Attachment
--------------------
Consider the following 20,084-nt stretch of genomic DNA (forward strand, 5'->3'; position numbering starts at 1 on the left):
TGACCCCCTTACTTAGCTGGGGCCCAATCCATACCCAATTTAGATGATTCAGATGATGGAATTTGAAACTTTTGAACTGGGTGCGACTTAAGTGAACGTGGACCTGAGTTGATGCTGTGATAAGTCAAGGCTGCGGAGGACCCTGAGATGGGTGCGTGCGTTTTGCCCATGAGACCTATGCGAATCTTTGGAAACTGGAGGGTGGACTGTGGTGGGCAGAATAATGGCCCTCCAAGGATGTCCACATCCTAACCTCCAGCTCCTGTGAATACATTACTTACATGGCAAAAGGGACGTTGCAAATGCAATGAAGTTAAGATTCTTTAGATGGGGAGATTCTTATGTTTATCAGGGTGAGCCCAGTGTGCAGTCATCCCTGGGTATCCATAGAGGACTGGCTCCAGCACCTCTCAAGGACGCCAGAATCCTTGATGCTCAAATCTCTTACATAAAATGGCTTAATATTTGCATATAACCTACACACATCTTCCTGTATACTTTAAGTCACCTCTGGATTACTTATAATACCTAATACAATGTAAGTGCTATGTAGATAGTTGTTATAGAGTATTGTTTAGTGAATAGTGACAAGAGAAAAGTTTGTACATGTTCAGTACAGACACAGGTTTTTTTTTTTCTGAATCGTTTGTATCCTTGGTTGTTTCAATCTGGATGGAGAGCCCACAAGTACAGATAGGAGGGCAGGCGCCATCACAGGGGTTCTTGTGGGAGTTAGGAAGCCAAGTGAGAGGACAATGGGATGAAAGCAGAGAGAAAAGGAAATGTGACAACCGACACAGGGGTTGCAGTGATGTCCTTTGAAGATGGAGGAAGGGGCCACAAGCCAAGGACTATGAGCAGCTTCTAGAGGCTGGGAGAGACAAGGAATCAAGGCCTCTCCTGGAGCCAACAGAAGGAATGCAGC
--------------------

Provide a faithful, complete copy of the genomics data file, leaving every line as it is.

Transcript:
Consider the following 20,084-nt stretch of genomic DNA (forward strand, 5'->3'; position numbering starts at 1 on the left):
TGACCCCCTTACTTAGCTGGGGCCCAATCCATACCCAATTTAGATGATTCAGATGATGGAATTTGAAACTTTTGAACTGGGTGCGACTTAAGTGAACGTGGACCTGAGTTGATGCTGTGATAAGTCAAGGCTGCGGAGGACCCTGAGATGGGTGCGTGCGTTTTGCCCATGAGACCTATGCGAATCTTTGGAAACTGGAGGGTGGACTGTGGTGGGCAGAATAATGGCCCTCCAAGGATGTCCACATCCTAACCTCCAGCTCCTGTGAATACATTACTTACATGGCAAAAGGGACGTTGCAAATGCAATGAAGTTAAGATTCTTTAGATGGGGAGATTCTTATGTTTATCAGGGTGAGCCCAGTGTGCAGTCATCCCTGGGTATCCATAGAGGACTGGCTCCAGCACCTCTCAAGGACGCCAGAATCCTTGATGCTCAAATCTCTTACATAAAATGGCTTAATATTTGCATATAACCTACACACATCTTCCTGTATACTTTAAGTCACCTCTGGATTACTTATAATACCTAATACAATGTAAGTGCTATGTAGATAGTTGTTATAGAGTATTGTTTAGTGAATAGTGACAAGAGAAAAGTTTGTACATGTTCAGTACAGACACAGGTTTTTTTTTTTCTGAATCGTTTGTATCCTTGGTTGTTTCAATCTGGATGGAGAGCCCACAAGTACAGATAGGAGGGCAGGCGCCATCACAGGGGTTCTTGTGGGAGTTAGGAAGCCAAGTGAGAGGACAATGGGATGAAAGCAGAGAGAAAAGGAAATGTGACAACCGACACAGGGGTTGCAGTGATGTCCTTTGAAGATGGAGGAAGGGGCCACAAGCCAAGGACTATGAGCAGCTTCTAGAGGCTGGGAGAGACAAGGAATCAAGGCCTCTCCTGGAGCCAACAGAAGGAATGCAGC